Author: Amie Wallman-Jones1, Pandelis Perakakis2, Manos Tsakiris3, Mirko Schmidt4
1 Institute of Sport Science, University of Bern, Switzerland. Electronic address: firstname.lastname@example.org.
2 Department of Social, Organisational, and Differential Psychology, Complutense University of Madrid, Spain.
3 Department of Psychology, Royal Holloway, University of London, UK; Department of Behavioural and Cognitive Sciences, Faculty of Humanities, Education and Social Sciences, University of Luxembourg, Luxembourg.
4 Institute of Sport Science, University of Bern, Switzerland.
Conference/Journal: Int J Psychophysiol
Date published: 2021 May 6
Other: Special Notes: doi: 10.1016/j.ijpsycho.2021.05.002. , Word Count: 183
Interoception, defined as the sense of the internal bodily state, plays a critical role in physical, cognitive, emotional and social well-being. Regarding physical well-being, contemporary models of exercise regulation incorporate interoceptive processes in the regulation of physical exertion. Top-down processes continuously monitor the physiological condition of the body to ensure allostasis is maintained, however, flagged perturbations also appear to influence these higher order processes in return. More specifically, enhancing one's physiological arousal by means of physical activity is a viable way of manipulating the afferent input entering the interoceptive system, appearing to optimise the integration of early sensory stimulation with later affective responses. Despite this, the relationship between physical activity and top-down regulation is underrepresented in interoceptive research. We here address this gap by integrating findings from different disciplines to support the overlapping mechanisms, with the hope of stimulating further research in this field. Developing our understanding of how interoceptive processes are shaped by physical activity could hold significant clinical implications considering the impact of interoceptive deficits to mental health and well-being.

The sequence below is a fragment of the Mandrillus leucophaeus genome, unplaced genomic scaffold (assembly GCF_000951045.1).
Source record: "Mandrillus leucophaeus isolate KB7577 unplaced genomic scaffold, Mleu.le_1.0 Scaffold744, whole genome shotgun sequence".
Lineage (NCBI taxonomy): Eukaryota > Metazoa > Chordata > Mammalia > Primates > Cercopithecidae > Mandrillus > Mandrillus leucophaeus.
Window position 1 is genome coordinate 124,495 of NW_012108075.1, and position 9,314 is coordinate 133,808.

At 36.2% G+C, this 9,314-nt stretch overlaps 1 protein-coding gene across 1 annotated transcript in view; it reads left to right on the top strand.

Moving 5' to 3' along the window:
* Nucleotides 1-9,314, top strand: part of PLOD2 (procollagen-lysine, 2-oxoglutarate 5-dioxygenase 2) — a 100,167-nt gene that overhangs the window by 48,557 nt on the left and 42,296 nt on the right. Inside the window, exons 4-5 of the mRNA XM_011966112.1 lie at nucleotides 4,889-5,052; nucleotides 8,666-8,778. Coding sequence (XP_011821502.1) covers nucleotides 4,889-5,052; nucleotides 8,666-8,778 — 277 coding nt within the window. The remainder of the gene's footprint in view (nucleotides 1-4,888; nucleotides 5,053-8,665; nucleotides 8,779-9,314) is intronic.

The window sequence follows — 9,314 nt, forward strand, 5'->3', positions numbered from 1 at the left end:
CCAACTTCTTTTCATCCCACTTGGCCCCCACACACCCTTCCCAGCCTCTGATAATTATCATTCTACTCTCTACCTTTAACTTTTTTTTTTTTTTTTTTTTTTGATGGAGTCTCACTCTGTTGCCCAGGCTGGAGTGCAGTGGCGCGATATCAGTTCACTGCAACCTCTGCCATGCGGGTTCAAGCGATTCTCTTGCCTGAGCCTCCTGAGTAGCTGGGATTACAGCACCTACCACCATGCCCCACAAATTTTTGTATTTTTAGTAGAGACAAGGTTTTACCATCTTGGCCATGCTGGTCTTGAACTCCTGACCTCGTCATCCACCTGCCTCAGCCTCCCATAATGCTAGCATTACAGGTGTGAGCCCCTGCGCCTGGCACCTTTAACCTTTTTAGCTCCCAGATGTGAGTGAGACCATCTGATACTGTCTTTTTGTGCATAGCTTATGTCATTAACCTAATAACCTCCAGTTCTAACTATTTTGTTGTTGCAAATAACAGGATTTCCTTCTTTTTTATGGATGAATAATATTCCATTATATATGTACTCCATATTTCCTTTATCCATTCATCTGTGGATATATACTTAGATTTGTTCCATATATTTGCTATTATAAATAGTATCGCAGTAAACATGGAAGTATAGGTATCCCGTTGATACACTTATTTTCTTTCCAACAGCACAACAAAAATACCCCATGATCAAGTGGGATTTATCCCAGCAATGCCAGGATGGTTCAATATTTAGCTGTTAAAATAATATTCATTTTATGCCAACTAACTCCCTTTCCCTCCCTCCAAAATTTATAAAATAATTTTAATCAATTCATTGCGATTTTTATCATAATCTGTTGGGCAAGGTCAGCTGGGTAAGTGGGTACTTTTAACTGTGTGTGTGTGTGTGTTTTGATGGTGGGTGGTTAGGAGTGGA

Keywords: Body-awareness; Embodiment; Exercise; Interoceptive accuracy; Self-regulation.
PMID: 33965423 DOI: 10.1016/j.ijpsycho.2021.05.002